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LOHAN's Punch and Judy show: The big fat round-up

All the action from 'Baconur' - Blighty's renamed space flight centre

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The smart choice: opportunity from uncertainty

Pics+Vid The dust has pretty well settled on the Low Orbit Helium Assisted Navigator (LOHAN) Punch and Judy test flights, and we now present for your further entertainment a round-up of the two missions.

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As you can see from the above timelapse video of the launches last Thursday, we did finally get off the ground after a cancellation on 5 April due to excessive wind.

Despite the disappointment, team members (from L-R) Paul Shackleton, Rob Eastwood, Anthony Stirk, Dave Akerman and El Reg's Drew Cullen managed to put a brave face on things...

The LOHAN team prepares for launch this morning

...although Paul probably won't get many bookings for his new sideline as an explosive Jimmy Savile impersonator.

For the second pop, it was left to myself, Dave Akerman and Anthony Stirk to get Punch and Judy airborne. When I joined the chaps bright and early at Blighty's Baikonur, near Ross-on-Wye in Herefordshire, I found that the site had officially been renamed "Baconur", in acknowledgement of the team's preferred pre-flight nourishment:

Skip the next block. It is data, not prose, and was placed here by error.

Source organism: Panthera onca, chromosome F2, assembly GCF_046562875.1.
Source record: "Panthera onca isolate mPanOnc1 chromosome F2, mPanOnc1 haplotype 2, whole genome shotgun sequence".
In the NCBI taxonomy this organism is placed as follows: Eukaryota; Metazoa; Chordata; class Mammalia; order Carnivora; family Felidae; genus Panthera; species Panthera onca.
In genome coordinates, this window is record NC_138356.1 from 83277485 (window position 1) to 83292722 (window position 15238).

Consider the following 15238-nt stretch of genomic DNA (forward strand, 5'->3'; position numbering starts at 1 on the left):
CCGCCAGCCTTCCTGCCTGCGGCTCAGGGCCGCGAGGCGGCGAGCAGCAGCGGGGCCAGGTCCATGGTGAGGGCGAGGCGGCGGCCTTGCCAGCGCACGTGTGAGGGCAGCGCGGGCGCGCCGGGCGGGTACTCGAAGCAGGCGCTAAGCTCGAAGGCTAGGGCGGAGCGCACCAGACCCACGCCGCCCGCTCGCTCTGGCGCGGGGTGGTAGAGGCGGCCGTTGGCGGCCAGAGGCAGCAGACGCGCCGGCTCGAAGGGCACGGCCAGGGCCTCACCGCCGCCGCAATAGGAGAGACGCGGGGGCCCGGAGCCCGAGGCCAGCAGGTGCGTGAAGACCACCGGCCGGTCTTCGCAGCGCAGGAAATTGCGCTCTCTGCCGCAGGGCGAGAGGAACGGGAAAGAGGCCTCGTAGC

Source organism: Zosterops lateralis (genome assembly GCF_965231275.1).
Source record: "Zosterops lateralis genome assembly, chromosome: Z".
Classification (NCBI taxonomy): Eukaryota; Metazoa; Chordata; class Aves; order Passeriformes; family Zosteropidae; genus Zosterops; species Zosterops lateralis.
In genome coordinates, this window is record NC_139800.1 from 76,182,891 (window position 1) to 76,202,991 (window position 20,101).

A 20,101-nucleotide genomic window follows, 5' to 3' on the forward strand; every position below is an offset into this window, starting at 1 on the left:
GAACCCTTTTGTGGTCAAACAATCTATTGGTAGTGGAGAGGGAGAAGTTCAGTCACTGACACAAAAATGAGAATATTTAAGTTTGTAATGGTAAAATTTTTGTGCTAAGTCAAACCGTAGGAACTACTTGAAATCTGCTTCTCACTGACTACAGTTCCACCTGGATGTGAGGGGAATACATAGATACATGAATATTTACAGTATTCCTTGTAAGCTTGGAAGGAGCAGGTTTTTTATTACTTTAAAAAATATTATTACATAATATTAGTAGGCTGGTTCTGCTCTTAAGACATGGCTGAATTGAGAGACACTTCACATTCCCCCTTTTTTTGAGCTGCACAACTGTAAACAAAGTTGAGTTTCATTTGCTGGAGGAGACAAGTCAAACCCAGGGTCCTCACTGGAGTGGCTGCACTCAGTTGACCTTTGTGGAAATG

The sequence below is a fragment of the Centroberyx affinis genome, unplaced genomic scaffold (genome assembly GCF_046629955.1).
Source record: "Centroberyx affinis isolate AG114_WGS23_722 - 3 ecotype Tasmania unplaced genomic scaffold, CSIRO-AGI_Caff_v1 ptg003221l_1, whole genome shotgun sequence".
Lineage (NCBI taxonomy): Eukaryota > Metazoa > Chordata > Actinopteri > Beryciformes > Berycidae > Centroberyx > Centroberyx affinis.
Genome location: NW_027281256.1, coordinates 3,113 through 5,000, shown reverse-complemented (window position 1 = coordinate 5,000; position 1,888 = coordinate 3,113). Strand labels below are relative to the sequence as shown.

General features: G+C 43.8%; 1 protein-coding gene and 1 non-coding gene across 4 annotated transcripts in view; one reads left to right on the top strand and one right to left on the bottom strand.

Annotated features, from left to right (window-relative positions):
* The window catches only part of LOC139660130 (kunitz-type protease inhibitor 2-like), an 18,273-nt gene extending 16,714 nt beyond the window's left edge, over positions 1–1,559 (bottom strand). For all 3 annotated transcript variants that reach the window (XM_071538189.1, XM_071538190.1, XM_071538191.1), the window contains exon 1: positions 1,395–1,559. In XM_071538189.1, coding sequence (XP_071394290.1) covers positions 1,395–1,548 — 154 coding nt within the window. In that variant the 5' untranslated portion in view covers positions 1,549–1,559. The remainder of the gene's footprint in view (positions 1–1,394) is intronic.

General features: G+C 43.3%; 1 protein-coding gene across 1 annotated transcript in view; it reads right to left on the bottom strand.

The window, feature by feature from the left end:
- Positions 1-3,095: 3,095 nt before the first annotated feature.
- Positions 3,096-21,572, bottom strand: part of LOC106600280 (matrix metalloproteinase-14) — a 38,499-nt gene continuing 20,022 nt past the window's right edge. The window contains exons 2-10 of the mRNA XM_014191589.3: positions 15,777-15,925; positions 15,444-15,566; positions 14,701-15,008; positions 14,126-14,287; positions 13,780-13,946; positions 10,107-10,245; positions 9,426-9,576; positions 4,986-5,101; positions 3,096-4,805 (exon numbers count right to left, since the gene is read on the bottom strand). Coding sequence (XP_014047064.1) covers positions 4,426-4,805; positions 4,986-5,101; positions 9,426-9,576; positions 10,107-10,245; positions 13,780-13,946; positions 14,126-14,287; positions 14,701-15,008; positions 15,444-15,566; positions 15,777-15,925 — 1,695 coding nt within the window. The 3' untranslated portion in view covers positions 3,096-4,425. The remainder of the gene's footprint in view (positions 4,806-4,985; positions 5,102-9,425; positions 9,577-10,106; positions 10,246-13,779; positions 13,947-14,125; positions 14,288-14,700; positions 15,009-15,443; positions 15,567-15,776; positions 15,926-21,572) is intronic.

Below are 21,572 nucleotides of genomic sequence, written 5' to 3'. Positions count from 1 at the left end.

Dave Akerman poses with a Baconur sign

Bottles of hydrogen with a 'Baconur' sign in the background

Good show, and it's with the delicious odour of sliced pork sizzling over a hydrogen flame that we bring you details of Punch and Judy...

Punch

The Punch flight was designed primarily designed to finally determine if we could get a ammonium perchlorate composite propellant (APCP) motor to burn in the stratosphere, using a homebrew igniter.

A couple of weeks back, we did successfully fire a small motor at extremely low temperature in the Rocketry Experimental High Altitude Barosimulator (REHAB) hypobaric chamber, so hopes were high.

On board Punch was the Special Project Electronic Altitude Release System (SPEARS) control system, designed to fire the Vulture 2 spaceplane's motor at a predetermined altitude.

Here's the packed payload, minus Anthony Stirk's PAVA tracker, which was mounted in the lid:

The Punch payload and electronics

  1. GoPro 2
  2. Special Project Electronic Altitude Release System (SPEARS) control board
  3. SPEARS, igniter and Raspberry Pi battery packs
  4. Case for "DBcam Hi-Resolution Micro Action Sports Video Camera"
  5. GPS units
  6. Raspberry Pi and Pi in the Sky board
  7. Raspberry Picam enclosure

The Pi in the Sky board is a new breakout for the Pi, which connects via the GPIO. It consolidates all the peripherals of Dave's Pi in the Sky rig, including the Radiometrix NTX2 transmitter, into one handy package. We've got one for the Vulture 2, and will bring you details just as soon as it's installed.

Both the Picam and GoPro 2 were mounted facing downwards, to capture the action as our rocket motor - mounted at the end of a long carbon fibre pole - roared into life.

The enclosure for the rocket motor at the end of a long carbon fibre rod

For a bit of protection, the motor was wrapped in a big wad of padding, as this image from the Picam shows:

View from the GoPro just before Punch launch

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